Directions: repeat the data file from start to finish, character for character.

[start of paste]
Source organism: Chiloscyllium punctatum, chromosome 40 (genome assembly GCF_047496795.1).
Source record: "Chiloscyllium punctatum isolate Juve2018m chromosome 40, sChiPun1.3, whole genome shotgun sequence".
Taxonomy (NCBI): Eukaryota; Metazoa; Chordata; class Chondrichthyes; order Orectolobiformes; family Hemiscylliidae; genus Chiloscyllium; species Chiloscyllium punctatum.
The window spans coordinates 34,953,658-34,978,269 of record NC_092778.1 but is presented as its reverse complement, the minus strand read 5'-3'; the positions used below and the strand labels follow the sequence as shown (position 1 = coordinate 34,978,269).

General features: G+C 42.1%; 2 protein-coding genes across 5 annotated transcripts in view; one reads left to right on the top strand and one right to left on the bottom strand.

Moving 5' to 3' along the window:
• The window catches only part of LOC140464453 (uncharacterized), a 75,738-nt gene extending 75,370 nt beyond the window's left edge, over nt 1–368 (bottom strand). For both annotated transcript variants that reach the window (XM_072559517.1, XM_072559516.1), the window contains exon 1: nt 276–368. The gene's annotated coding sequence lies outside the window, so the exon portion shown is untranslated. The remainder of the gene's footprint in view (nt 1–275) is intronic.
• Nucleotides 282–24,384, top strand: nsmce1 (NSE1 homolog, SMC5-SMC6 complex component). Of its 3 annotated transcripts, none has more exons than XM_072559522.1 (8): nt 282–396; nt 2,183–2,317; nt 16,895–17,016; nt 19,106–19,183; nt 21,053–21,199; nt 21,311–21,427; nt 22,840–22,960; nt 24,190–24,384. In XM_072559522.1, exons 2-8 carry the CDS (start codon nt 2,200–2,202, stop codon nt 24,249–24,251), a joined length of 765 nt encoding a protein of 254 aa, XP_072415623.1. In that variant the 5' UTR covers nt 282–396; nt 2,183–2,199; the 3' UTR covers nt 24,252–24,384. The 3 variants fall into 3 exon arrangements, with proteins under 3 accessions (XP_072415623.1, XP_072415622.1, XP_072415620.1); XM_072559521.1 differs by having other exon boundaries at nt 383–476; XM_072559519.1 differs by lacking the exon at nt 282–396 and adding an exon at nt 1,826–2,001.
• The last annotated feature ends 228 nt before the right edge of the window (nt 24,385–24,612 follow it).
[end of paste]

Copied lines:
Source organism: Chiloscyllium punctatum, chromosome 40 (genome assembly GCF_047496795.1).
Source record: "Chiloscyllium punctatum isolate Juve2018m chromosome 40, sChiPun1.3, whole genome shotgun sequence".
Taxonomy (NCBI): Eukaryota; Metazoa; Chordata; class Chondrichthyes; order Orectolobiformes; family Hemiscylliidae; genus Chiloscyllium; species Chiloscyllium punctatum.
The window spans coordinates 34,953,658-34,978,269 of record NC_092778.1 but is presented as its reverse complement, the minus strand read 5'-3'; the positions used below and the strand labels follow the sequence as shown (position 1 = coordinate 34,978,269).

General features: G+C 42.1%; 2 protein-coding genes across 5 annotated transcripts in view; one reads left to right on the top strand and one right to left on the bottom strand.

Moving 5' to 3' along the window:
• The window catches only part of LOC140464453 (uncharacterized), a 75,738-nt gene extending 75,370 nt beyond the window's left edge, over nt 1–368 (bottom strand). For both annotated transcript variants that reach the window (XM_072559517.1, XM_072559516.1), the window contains exon 1: nt 276–368. The gene's annotated coding sequence lies outside the window, so the exon portion shown is untranslated. The remainder of the gene's footprint in view (nt 1–275) is intronic.
• Nucleotides 282–24,384, top strand: nsmce1 (NSE1 homolog, SMC5-SMC6 complex component). Of its 3 annotated transcripts, none has more exons than XM_072559522.1 (8): nt 282–396; nt 2,183–2,317; nt 16,895–17,016; nt 19,106–19,183; nt 21,053–21,199; nt 21,311–21,427; nt 22,840–22,960; nt 24,190–24,384. In XM_072559522.1, exons 2-8 carry the CDS (start codon nt 2,200–2,202, stop codon nt 24,249–24,251), a joined length of 765 nt encoding a protein of 254 aa, XP_072415623.1. In that variant the 5' UTR covers nt 282–396; nt 2,183–2,199; the 3' UTR covers nt 24,252–24,384. The 3 variants fall into 3 exon arrangements, with proteins under 3 accessions (XP_072415623.1, XP_072415622.1, XP_072415620.1); XM_072559521.1 differs by having other exon boundaries at nt 383–476; XM_072559519.1 differs by lacking the exon at nt 282–396 and adding an exon at nt 1,826–2,001.
• The last annotated feature ends 228 nt before the right edge of the window (nt 24,385–24,612 follow it).